Lerchs and Grossman
One of the great features of the BVC is its additive nature. The calculation applies at block level, but accumulates over all blocks to give us the net cash flow of the mine (at least at a technical level, let’s leave tax to the accountants). Note that sometimes, annoyingly, this additive characteristic does not hold (a topic for a later post).
This feature was used by Lerchs and Grossman in 1965 to outline their algorithm for what later became known as “pit optimisation”. By leveraging the cut-off grade calculation to determine whether a block is ore or waste and introducing 3D modelling, a single dollar value can be assigned to each block in space. With graph theory, they could employ slope constraints to develop relationships between adjacent blocks and solve for the optimum pit shell by net cash flow for a given orebody. A brilliant contribution, and provided tremendous power to the mine planner to resolve the complex 3D problem of “what to mine?”.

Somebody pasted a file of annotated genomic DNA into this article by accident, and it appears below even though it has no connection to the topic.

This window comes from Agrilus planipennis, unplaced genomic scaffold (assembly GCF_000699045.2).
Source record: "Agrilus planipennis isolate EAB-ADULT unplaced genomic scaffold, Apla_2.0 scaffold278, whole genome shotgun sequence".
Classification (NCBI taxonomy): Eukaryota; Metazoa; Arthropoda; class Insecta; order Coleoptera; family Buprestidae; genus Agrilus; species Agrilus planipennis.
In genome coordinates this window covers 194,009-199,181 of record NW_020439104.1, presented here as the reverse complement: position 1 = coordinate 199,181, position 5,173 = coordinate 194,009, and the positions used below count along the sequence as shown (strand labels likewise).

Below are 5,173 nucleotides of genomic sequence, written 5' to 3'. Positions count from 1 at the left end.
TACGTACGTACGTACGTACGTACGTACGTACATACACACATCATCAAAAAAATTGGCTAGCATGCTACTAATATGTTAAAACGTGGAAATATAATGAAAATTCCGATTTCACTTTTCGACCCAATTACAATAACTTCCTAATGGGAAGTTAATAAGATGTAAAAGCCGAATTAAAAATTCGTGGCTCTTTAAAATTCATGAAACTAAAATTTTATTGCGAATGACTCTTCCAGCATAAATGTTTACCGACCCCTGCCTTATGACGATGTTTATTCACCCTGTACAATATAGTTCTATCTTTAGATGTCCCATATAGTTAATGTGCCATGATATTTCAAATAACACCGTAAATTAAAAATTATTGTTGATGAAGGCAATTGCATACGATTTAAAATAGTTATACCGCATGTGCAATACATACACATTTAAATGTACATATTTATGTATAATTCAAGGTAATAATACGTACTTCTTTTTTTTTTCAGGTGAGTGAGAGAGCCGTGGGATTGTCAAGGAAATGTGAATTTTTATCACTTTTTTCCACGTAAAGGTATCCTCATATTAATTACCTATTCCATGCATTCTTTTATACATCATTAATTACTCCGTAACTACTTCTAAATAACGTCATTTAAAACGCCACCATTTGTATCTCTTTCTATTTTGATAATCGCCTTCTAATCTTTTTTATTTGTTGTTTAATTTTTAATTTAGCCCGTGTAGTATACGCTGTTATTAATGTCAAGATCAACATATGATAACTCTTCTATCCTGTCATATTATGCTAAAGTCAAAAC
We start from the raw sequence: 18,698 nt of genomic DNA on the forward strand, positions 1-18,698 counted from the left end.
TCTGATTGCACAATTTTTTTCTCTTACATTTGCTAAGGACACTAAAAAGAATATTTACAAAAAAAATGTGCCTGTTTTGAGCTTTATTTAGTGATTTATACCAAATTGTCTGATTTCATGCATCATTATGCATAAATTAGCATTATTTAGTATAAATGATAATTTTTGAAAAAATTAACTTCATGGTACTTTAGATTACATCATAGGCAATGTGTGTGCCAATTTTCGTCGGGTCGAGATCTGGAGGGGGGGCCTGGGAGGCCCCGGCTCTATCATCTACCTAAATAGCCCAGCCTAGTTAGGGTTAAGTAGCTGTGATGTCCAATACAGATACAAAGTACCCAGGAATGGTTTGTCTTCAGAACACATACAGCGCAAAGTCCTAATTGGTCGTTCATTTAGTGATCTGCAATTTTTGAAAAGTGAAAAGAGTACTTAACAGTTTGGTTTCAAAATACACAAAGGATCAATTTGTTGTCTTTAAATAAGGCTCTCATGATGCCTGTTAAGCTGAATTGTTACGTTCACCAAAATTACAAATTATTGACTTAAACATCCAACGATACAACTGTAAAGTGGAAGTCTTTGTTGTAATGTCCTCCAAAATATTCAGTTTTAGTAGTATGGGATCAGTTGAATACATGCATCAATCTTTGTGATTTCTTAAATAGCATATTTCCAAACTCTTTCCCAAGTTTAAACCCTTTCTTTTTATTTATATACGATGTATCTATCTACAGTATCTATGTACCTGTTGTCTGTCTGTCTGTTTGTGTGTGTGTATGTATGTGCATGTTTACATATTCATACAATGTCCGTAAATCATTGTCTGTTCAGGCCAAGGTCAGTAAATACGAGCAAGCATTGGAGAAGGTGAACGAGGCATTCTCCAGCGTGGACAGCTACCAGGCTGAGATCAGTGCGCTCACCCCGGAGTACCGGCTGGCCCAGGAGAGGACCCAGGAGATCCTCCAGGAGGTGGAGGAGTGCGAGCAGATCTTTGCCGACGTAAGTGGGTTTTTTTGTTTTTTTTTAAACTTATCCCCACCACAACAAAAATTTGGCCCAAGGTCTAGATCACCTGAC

Sure, more efficient algorithms have been developed over the years, but they still all rely on BVC mathematics.
Understanding the BVC, and concepts of TA and marginal analysis, are essential if you want identify opportunities to improve the value of a strategic mine plan. Why? Because it ties the technical aspects of a mining project together with the financial. It is the strategic mine plan on which a project is based. Those who truly understand the fundamental economics of any given project will be the most successful, hands-down!
While software may do most of the heavy lifting these days, these programs will not determine which parameters to apply. So, if you miss or even misclassify incremental ore costs or fixed costs, you are going to drive the wrong behaviours and get the wrong answer. Unsurprisingly, knowing what a realistic solution looks like before running the code lessens redundancy and can certainly lead you to the best outcome.
A good understanding of BVC can open you up to solving other more complex problems that software does not cover and here are just a couple of examples.
The first is a grade equivalent calculation. A grade equivalent is a means of simplifying a polymetallic deposit to a single equivalent grade by assigning credit for the minor elements to the major element. Using the BVC we can set the value of a block as ore, using, say, two elements to the same value as a block of ore with only a single element.